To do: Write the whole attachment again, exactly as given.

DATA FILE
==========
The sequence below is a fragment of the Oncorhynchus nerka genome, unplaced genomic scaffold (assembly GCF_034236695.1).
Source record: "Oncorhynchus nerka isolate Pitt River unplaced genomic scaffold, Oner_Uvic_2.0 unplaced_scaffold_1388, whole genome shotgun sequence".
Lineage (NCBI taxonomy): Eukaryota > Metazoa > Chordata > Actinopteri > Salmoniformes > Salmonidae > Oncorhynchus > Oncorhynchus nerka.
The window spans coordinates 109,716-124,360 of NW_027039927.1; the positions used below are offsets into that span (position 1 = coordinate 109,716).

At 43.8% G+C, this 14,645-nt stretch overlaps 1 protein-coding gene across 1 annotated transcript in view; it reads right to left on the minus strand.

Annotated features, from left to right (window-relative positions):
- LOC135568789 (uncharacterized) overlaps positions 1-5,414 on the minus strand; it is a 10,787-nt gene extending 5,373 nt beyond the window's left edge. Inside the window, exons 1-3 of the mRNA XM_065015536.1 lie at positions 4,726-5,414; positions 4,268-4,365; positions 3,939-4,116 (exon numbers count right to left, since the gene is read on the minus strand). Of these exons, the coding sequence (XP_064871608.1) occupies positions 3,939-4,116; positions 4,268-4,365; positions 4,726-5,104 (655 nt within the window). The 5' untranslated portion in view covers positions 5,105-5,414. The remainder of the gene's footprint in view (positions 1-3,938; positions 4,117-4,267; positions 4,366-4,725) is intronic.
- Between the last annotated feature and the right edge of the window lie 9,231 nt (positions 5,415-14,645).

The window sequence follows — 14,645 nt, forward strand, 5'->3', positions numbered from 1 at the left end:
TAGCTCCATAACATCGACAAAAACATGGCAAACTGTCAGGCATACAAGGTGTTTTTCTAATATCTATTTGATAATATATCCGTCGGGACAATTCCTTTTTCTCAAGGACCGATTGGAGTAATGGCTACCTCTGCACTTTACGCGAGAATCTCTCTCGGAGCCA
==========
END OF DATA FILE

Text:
The sequence below is a fragment of the Oncorhynchus nerka genome, unplaced genomic scaffold (assembly GCF_034236695.1).
Source record: "Oncorhynchus nerka isolate Pitt River unplaced genomic scaffold, Oner_Uvic_2.0 unplaced_scaffold_1388, whole genome shotgun sequence".
Lineage (NCBI taxonomy): Eukaryota > Metazoa > Chordata > Actinopteri > Salmoniformes > Salmonidae > Oncorhynchus > Oncorhynchus nerka.
The window spans coordinates 109,716-124,360 of NW_027039927.1; the positions used below are offsets into that span (position 1 = coordinate 109,716).

At 43.8% G+C, this 14,645-nt stretch overlaps 1 protein-coding gene across 1 annotated transcript in view; it reads right to left on the minus strand.

Annotated features, from left to right (window-relative positions):
- LOC135568789 (uncharacterized) overlaps positions 1-5,414 on the minus strand; it is a 10,787-nt gene extending 5,373 nt beyond the window's left edge. Inside the window, exons 1-3 of the mRNA XM_065015536.1 lie at positions 4,726-5,414; positions 4,268-4,365; positions 3,939-4,116 (exon numbers count right to left, since the gene is read on the minus strand). Of these exons, the coding sequence (XP_064871608.1) occupies positions 3,939-4,116; positions 4,268-4,365; positions 4,726-5,104 (655 nt within the window). The 5' untranslated portion in view covers positions 5,105-5,414. The remainder of the gene's footprint in view (positions 1-3,938; positions 4,117-4,267; positions 4,366-4,725) is intronic.
- Between the last annotated feature and the right edge of the window lie 9,231 nt (positions 5,415-14,645).

The window sequence follows — 14,645 nt, forward strand, 5'->3', positions numbered from 1 at the left end:
TAGCTCCATAACATCGACAAAAACATGGCAAACTGTCAGGCATACAAGGTGTTTTTCTAATATCTATTTGATAATATATCCGTCGGGACAATTCCTTTTTCTCAAGGACCGATTGGAGTAATGGCTACCTCTGCACTTTACGCGAGAATCTCTCTCGGAGCCA